(Extracts of Invited talk given by Dr. Najmul Islam at ACIBICON Dec. 2007, New Delhi, India)
Natural Antioxidants – A New Hope for Military and Civilian Applications
Najmul Islam and Nazarul Hasan.
Department of Biochemistry, Faculty of Medicine, J. N. Medical College, A. M. U., Aligarh
Objective: Arrays of reasons contribute to the generation of free radicals in vivo, including oxidative stress, infections, etc. thereby resulting in disease proliferation. Far more troops have to be removed from field operations due to diseases than from war-related wounds. Troops who served in the Middle East came back home with Gulf War Syndrome. A mycobacterium is believed to have caused as many as 400,000 cases of Gulf War Syndrome. Because of antibiotic resistance (MDR-TB), antibiotic drugs as prophylaxis cannot be given. Thus, we explored the possible use of a natural antioxidant, namely allicin from garlic as a safe and economical adjunct in tuberculosis management.
Materials and Methods: Blood of TB patients and healthy subjects were collected for PBMC isolation. Monocytes obtained from it were cultured and subjected to treatment with 0-500 ng/ml of allicin for 24 hrs. Levels of TNF-α mRNA and MTB 85B mRNA was determined by RT-PCR. Intramonocyte glutathione (GSH) levels were also measured. Secreted IFN-γ levels were assessed in TB monocyte culture supernatants using ELISA.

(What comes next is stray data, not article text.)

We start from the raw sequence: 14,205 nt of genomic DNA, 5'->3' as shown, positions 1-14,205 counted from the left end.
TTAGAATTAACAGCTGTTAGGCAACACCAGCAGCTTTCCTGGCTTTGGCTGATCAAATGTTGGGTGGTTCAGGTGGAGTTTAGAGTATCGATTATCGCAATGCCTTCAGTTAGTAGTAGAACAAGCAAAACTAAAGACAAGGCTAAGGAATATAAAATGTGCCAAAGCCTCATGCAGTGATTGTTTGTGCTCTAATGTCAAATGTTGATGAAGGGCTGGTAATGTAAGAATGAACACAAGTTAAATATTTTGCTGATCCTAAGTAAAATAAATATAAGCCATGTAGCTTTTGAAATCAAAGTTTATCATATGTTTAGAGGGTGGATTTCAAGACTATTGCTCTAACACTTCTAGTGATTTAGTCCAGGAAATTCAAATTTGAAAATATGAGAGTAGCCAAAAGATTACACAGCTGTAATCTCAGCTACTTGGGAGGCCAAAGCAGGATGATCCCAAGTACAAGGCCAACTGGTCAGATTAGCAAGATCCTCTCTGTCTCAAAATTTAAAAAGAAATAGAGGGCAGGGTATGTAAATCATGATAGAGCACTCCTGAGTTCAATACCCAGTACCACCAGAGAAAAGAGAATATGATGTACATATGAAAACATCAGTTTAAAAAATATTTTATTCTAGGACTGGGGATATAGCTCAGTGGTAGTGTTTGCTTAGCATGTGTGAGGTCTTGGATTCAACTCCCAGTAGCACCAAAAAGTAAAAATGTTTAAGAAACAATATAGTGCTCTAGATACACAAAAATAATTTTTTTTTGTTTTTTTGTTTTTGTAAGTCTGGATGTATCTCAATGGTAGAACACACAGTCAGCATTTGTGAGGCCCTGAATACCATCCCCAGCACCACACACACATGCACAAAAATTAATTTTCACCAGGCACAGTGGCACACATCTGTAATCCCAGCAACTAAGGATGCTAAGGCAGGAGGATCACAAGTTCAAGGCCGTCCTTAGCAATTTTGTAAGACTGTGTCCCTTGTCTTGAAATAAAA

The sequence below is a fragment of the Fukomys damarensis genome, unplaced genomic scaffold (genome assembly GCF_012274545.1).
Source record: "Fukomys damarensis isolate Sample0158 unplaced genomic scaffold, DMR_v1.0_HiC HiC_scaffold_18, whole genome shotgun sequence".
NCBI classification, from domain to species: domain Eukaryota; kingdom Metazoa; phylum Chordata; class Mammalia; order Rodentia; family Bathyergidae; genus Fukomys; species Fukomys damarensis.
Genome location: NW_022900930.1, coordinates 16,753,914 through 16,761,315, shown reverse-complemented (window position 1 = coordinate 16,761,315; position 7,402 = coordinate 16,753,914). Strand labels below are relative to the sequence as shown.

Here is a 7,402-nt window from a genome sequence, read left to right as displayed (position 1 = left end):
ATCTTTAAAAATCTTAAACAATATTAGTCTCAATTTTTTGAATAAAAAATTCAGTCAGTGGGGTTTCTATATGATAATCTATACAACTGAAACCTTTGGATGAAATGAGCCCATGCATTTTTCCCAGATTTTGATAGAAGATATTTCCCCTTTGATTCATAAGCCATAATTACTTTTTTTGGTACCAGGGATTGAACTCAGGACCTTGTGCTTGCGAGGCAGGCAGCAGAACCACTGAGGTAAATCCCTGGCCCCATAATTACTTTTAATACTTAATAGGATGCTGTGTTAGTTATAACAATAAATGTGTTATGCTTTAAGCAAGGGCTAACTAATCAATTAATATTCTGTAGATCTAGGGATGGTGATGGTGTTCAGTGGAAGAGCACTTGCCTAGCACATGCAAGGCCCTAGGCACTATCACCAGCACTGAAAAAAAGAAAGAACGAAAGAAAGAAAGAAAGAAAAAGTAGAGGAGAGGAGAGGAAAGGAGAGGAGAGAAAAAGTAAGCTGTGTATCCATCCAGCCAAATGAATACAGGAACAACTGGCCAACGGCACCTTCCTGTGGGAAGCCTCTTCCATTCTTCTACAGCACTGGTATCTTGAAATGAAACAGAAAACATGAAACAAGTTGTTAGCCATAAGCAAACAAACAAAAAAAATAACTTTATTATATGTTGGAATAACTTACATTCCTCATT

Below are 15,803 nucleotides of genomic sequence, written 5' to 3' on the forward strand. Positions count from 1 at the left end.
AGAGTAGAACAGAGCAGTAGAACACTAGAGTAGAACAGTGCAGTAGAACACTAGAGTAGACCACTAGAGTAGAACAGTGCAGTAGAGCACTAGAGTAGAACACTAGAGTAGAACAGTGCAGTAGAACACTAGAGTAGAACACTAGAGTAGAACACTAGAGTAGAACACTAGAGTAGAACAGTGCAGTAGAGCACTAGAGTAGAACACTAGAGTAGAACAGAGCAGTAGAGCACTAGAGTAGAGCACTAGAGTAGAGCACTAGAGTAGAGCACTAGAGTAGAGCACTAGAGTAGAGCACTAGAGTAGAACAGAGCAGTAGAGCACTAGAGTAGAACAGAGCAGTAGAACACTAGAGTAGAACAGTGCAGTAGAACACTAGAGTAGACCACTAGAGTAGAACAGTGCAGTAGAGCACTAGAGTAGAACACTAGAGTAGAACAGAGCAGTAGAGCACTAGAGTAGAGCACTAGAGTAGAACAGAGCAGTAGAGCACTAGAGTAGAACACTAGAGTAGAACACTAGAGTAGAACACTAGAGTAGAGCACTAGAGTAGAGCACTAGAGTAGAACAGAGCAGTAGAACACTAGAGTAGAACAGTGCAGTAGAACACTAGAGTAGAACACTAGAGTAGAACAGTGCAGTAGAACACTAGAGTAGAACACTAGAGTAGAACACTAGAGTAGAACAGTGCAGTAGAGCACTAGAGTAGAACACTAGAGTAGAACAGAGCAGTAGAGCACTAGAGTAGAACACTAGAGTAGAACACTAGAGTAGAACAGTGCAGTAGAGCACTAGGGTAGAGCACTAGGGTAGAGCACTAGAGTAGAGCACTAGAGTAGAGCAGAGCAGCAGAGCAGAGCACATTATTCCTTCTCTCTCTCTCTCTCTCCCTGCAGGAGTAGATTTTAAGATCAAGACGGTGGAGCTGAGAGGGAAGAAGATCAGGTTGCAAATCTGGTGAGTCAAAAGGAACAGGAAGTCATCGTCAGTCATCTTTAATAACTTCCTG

Results: We observed that allicin from garlic was a strong anti-oxidant and anti-inflammatory agent having beneficial effects on the immune system as well as in combating tuberculosis. We found that allicin from garlic helped in scavenging the free-radicals generated due to MTB-infection in human monocytes by suppressing TNF-α mRNA and MTB 85B mRNA and ameliorating the levels of intramonocyte glutathione (GSH) and IFN-γ levels.
Conclusions: Allicin from garlic may act as a valuable anti-oxidant and anti-inflammatory agent that may combat TB. It is hoped that allicin may act as a potential stealth molecule helping both to military as well as civilians.